Industry Research


LCT Staff
Posted on July 29, 2009

MARLTON, N.J. — Do you have a crisis communication plan in place? Do you know what one is? Do the people who work for you know what one is? Do you think you don’t need one? Think again.

Crisis communications is how you and your employees respond in the event of a crisis. Most crisis communications are done while the crisis is occurring. This is the worst time to be devising your crisis communication plan. We buy insurance for our businesses in the event of a crisis. We write a will in the event of our demise, but we don’t do a good job of planning what we want said and who we want to say it in the event of a crisis. Even if you are a company with just a few employees, you need to have a crisis communication plan in place and communicated to your organization before the crisis ever occurs. The plan is simply a set of rules on how to behave if approached to speak on behalf of the company to the media or others.

Developing a crisis communication plan should be ongoing. Once you have the original plan in place and you have taught and communicated it to your staff, you need to constantly review it and add to it. These plans should always be a work in process. They should never be static as the environment we work in is always changing.

Getting Started

1. The first step in the process is determining who you want to speak for your company. There really should only be one spokes person. You should choose and train an alternate in the unlikely event that the communication is about you or your demise.

2. Once you have selected the spokesperson, seek the advice of an expert. We have all watched the news where someone who was probably a very good business person is making a fool of himself speaking from the cuff. Even seasoned veterans can come off as buffoons. Learning how to say it and what to say will make your company come out of a crisis with your reputation intact. How you and your employees act can make or break your company. Here’s the scenario: Your bus is in an accident and you just this second heard about it. Your reservationist tells you that the driver is on the phone. You pick up the blinking line, but instead of the driver, you have picked up a call from a local reporter who wants a statement from the company. Are you prepared to handle this call? You haven’t even gotten all of the details and now you need to react. This scenario happens consistently. Learn what to say and not to volunteer any more information than what is being requested. When you don’t know an answer, state that and let the reporter know that you will advise then of the answer in a timely matter. Never ad lib to the media.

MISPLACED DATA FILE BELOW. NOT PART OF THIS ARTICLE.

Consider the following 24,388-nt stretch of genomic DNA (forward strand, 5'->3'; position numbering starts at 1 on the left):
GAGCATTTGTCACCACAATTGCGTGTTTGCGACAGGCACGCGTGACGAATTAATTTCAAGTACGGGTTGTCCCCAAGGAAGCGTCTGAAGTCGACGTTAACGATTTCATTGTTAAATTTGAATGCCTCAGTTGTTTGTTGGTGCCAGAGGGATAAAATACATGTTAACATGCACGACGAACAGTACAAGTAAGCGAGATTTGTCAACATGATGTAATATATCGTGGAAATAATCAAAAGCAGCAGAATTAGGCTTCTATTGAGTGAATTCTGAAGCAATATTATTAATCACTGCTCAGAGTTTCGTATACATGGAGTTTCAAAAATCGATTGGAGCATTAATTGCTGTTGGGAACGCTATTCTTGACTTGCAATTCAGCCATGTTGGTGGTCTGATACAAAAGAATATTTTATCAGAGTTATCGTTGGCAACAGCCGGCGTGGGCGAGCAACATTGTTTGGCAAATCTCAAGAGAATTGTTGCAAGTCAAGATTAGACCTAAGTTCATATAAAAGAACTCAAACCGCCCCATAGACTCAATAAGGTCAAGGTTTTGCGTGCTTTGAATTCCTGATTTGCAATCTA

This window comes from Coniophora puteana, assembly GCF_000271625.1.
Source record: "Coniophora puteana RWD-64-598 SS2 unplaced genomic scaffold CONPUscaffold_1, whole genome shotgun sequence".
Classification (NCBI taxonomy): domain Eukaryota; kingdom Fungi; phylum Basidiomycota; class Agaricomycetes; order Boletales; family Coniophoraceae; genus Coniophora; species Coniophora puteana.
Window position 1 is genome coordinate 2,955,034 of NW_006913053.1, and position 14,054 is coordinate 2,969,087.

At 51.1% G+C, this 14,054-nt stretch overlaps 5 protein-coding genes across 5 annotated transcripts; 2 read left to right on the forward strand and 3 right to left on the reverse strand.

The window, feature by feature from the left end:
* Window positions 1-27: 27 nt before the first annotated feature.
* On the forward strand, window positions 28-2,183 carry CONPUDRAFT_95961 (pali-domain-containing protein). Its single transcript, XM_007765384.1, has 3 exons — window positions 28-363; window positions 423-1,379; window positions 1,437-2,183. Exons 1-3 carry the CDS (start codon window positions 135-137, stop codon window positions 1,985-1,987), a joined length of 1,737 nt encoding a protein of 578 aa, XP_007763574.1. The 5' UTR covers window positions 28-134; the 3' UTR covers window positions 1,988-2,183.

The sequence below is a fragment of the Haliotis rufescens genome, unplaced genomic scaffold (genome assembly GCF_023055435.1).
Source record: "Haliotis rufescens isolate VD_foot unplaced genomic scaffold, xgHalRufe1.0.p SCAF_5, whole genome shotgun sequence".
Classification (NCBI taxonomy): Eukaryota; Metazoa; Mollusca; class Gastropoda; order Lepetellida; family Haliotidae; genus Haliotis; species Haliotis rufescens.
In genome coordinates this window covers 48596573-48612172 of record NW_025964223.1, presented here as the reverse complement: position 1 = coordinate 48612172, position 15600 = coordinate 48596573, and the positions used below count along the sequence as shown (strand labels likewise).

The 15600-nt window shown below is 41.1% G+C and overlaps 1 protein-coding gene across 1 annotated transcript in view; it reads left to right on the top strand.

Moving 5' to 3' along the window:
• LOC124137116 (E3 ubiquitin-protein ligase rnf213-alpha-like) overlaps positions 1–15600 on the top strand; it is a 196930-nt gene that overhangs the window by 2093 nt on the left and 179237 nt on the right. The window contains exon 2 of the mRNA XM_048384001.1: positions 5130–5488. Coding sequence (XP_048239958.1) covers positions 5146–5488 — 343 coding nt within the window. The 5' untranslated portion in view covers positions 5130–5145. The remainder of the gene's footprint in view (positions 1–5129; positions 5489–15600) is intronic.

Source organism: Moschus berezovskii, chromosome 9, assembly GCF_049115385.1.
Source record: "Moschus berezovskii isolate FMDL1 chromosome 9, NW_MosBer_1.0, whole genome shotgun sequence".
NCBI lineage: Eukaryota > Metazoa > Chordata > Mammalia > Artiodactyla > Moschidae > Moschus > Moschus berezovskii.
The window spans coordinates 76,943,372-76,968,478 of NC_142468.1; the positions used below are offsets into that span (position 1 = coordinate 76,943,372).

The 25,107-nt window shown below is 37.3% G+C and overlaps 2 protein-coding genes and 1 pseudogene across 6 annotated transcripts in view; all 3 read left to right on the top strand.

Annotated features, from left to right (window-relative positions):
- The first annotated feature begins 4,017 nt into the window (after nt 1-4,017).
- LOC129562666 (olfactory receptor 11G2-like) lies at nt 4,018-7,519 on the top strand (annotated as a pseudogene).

3. Pre-Plan. Sit down and write a list of every type of crisis that could possibly happen in your company. The most apparent would be an accident where there is harm or loss of life to a passenger. There could be a fire in your office. An employee could be arrested. These are all types of things that we see on the news every day of the week. After you make the list, come up with what you would like communicated in each of those scenarios. Put it aside and review it again in a few days. Then talk to your legal counsel and see how he feels. You might be surprised when the holes are shot through it. What we say and what is conveyed may come off as two entirely different things. Remember that perception is reality. Thinking and preparing now could make the difference of surviving afterwards.

4. Devise a set of rules and guidelines on how your staff should respond if questioned. Make sure they know who the company spokesperson is and exactly why you have put together this plan and this practice. Make sure when you put together training for new hires that you include crisis communications. There are many canned templates for these plans on the internet. Do your homework and find one that fits your organization.


Put together an ongoing training program for crisis communications. This topic should be addressed regularly with your staff. Consider videotaping the training along with some role playing. This will help reinforce why crisis communication is so important. Putting the plan together without conveying it to your staff is equal to not having a plan at all.

Crisis communications should be in the vocabulary of you and everyone who works for you. With any type of crisis communication, cool heads will prevail. A little bit of preparation today can make the difference for the future.

Source: Linda Moore, LCT Magazine

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